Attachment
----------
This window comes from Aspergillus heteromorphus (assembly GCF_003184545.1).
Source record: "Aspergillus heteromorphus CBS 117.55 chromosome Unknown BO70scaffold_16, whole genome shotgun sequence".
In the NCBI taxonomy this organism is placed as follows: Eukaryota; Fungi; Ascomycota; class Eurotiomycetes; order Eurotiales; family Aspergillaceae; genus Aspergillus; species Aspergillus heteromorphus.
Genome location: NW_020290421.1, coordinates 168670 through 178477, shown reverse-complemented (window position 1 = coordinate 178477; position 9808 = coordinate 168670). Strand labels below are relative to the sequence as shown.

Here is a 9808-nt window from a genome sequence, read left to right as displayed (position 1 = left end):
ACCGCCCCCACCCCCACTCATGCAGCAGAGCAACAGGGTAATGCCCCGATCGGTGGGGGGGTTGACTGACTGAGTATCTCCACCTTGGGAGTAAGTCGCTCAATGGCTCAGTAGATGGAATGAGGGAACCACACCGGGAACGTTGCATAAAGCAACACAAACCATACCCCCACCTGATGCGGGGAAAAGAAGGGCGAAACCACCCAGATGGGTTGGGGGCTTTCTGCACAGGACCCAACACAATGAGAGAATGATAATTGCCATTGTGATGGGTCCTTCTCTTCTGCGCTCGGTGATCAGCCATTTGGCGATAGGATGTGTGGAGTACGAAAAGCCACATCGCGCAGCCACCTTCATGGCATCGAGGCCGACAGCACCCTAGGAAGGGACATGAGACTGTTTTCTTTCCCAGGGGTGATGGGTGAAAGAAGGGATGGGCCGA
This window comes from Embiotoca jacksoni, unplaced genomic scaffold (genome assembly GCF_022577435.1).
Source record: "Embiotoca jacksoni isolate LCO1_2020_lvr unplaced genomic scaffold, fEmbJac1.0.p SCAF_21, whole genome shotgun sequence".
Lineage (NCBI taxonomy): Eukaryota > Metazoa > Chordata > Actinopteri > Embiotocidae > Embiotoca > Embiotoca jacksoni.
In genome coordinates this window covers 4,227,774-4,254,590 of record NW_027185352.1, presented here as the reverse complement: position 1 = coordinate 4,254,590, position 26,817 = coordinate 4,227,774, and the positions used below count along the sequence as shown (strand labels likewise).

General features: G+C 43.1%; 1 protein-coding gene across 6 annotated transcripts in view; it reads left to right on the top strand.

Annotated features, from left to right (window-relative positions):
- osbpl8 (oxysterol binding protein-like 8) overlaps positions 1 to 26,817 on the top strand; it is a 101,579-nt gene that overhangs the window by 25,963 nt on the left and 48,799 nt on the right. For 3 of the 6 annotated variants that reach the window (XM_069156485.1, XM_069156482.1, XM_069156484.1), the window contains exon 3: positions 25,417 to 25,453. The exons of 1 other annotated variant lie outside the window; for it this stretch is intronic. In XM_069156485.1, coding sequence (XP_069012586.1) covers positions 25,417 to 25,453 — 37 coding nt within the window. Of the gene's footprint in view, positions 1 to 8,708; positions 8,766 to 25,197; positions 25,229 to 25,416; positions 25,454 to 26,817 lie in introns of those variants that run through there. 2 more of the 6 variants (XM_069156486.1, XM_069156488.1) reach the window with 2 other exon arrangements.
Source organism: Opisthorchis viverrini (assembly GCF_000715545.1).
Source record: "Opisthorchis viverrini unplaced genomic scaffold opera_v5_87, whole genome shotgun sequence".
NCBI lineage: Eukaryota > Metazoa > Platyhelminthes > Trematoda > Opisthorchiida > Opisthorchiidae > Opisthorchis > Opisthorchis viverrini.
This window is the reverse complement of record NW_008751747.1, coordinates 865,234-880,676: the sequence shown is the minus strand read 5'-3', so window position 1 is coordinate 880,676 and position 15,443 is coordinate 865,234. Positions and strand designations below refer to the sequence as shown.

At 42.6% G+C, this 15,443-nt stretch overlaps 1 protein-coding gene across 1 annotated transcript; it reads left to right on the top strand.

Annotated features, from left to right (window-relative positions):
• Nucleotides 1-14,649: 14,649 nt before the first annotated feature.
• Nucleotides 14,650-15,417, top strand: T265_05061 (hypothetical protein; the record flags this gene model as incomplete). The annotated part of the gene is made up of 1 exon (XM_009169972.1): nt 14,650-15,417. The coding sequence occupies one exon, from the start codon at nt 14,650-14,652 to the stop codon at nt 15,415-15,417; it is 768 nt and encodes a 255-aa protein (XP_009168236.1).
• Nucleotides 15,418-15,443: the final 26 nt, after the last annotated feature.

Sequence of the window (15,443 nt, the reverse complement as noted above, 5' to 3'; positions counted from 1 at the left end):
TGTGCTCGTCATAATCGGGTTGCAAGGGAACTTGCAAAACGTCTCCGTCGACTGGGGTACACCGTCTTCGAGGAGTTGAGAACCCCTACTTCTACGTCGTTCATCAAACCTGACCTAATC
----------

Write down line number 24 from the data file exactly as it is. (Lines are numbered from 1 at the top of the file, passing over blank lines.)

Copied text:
TGTGCTCGTCATAATCGGGTTGCAAGGGAACTTGCAAAACGTCTCCGTCGACTGGGGTACACCGTCTTCGAGGAGTTGAGAACCCCTACTTCTACGTCGTTCATCAAACCTGACCTAATC